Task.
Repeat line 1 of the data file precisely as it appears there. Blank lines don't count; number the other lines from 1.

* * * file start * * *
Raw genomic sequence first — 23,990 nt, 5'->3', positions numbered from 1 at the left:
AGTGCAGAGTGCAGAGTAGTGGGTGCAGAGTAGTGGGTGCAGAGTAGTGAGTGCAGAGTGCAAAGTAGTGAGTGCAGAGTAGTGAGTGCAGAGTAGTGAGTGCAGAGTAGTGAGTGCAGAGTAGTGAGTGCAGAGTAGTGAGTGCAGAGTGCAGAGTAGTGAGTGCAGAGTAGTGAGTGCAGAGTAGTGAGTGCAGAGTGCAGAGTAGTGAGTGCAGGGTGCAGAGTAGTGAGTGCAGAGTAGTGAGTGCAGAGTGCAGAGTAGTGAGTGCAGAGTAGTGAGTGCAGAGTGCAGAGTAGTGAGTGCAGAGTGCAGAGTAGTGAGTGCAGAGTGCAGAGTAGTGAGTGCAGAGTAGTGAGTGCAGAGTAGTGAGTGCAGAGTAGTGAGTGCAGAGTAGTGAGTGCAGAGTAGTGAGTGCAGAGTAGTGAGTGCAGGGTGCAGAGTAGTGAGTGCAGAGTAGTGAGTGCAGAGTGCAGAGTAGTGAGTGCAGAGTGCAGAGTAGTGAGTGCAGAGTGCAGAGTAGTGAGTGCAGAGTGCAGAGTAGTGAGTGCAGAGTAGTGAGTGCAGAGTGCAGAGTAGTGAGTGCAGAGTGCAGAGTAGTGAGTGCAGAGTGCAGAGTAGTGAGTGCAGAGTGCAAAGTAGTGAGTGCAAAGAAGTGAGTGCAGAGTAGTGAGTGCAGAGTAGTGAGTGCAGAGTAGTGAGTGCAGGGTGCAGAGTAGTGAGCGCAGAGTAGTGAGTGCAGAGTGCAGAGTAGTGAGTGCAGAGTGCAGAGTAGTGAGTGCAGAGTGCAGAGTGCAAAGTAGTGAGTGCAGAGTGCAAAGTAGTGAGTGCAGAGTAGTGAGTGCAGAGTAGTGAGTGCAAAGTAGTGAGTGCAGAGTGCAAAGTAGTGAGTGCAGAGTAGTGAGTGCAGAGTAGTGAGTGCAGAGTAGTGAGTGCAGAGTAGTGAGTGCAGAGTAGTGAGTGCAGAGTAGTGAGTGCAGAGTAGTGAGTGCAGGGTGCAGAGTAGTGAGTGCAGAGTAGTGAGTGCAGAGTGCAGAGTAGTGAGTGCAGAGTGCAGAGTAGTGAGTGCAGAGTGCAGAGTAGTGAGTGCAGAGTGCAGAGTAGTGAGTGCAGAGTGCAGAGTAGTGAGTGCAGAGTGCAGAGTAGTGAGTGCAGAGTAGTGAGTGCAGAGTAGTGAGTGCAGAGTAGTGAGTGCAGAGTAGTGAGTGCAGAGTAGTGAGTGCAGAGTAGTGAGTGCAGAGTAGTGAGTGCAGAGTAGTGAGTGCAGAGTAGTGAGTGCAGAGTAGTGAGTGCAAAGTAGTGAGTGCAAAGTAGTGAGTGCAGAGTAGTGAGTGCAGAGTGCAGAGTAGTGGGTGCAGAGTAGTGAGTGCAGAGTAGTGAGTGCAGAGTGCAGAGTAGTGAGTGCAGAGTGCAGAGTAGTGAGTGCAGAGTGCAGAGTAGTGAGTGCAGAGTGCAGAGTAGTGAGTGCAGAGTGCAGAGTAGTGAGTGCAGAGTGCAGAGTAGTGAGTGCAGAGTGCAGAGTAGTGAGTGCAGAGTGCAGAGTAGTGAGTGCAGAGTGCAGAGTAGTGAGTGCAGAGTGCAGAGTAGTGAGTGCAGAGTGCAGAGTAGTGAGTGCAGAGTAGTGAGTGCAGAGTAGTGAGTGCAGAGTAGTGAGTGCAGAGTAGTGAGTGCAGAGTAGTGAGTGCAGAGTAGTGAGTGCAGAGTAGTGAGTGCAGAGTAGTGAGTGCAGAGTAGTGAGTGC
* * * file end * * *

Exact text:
Raw genomic sequence first — 23,990 nt, 5'->3', positions numbered from 1 at the left: